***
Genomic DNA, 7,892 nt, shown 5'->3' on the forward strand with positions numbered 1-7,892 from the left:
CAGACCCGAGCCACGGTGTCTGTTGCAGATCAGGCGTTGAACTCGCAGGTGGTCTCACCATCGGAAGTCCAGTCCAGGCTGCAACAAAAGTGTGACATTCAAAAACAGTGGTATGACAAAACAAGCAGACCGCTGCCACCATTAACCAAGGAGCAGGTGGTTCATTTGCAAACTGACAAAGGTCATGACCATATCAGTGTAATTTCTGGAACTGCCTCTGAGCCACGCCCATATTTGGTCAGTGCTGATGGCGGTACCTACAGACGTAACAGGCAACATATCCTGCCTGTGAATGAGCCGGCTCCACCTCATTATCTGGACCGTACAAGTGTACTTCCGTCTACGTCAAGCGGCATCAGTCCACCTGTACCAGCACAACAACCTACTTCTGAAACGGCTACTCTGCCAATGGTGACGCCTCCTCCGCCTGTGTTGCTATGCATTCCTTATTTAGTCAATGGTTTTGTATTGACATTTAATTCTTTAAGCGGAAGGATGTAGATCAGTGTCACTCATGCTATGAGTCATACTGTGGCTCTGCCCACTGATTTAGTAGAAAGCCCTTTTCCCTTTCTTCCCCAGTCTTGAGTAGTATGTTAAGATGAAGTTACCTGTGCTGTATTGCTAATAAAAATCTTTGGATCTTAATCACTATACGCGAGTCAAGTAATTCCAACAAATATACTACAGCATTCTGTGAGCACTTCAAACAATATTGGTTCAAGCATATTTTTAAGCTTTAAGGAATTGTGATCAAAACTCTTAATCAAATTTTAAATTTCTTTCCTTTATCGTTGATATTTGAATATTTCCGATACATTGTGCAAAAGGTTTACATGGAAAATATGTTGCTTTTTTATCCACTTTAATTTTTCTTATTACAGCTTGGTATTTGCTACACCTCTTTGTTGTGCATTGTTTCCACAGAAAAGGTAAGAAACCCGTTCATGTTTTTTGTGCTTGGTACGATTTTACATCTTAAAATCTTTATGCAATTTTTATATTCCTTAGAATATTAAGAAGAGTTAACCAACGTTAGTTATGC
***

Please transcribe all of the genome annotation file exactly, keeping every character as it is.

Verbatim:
Genomic DNA, 7,892 nt, shown 5'->3' on the forward strand with positions numbered 1-7,892 from the left:
CAGACCCGAGCCACGGTGTCTGTTGCAGATCAGGCGTTGAACTCGCAGGTGGTCTCACCATCGGAAGTCCAGTCCAGGCTGCAACAAAAGTGTGACATTCAAAAACAGTGGTATGACAAAACAAGCAGACCGCTGCCACCATTAACCAAGGAGCAGGTGGTTCATTTGCAAACTGACAAAGGTCATGACCATATCAGTGTAATTTCTGGAACTGCCTCTGAGCCACGCCCATATTTGGTCAGTGCTGATGGCGGTACCTACAGACGTAACAGGCAACATATCCTGCCTGTGAATGAGCCGGCTCCACCTCATTATCTGGACCGTACAAGTGTACTTCCGTCTACGTCAAGCGGCATCAGTCCACCTGTACCAGCACAACAACCTACTTCTGAAACGGCTACTCTGCCAATGGTGACGCCTCCTCCGCCTGTGTTGCTATGCATTCCTTATTTAGTCAATGGTTTTGTATTGACATTTAATTCTTTAAGCGGAAGGATGTAGATCAGTGTCACTCATGCTATGAGTCATACTGTGGCTCTGCCCACTGATTTAGTAGAAAGCCCTTTTCCCTTTCTTCCCCAGTCTTGAGTAGTATGTTAAGATGAAGTTACCTGTGCTGTATTGCTAATAAAAATCTTTGGATCTTAATCACTATACGCGAGTCAAGTAATTCCAACAAATATACTACAGCATTCTGTGAGCACTTCAAACAATATTGGTTCAAGCATATTTTTAAGCTTTAAGGAATTGTGATCAAAACTCTTAATCAAATTTTAAATTTCTTTCCTTTATCGTTGATATTTGAATATTTCCGATACATTGTGCAAAAGGTTTACATGGAAAATATGTTGCTTTTTTATCCACTTTAATTTTTCTTATTACAGCTTGGTATTTGCTACACCTCTTTGTTGTGCATTGTTTCCACAGAAAAGGTAAGAAACCCGTTCATGTTTTTTGTGCTTGGTACGATTTTACATCTTAAAATCTTTATGCAATTTTTATATTCCTTAGAATATTAAGAAGAGTTAACCAACGTTAGTTATGC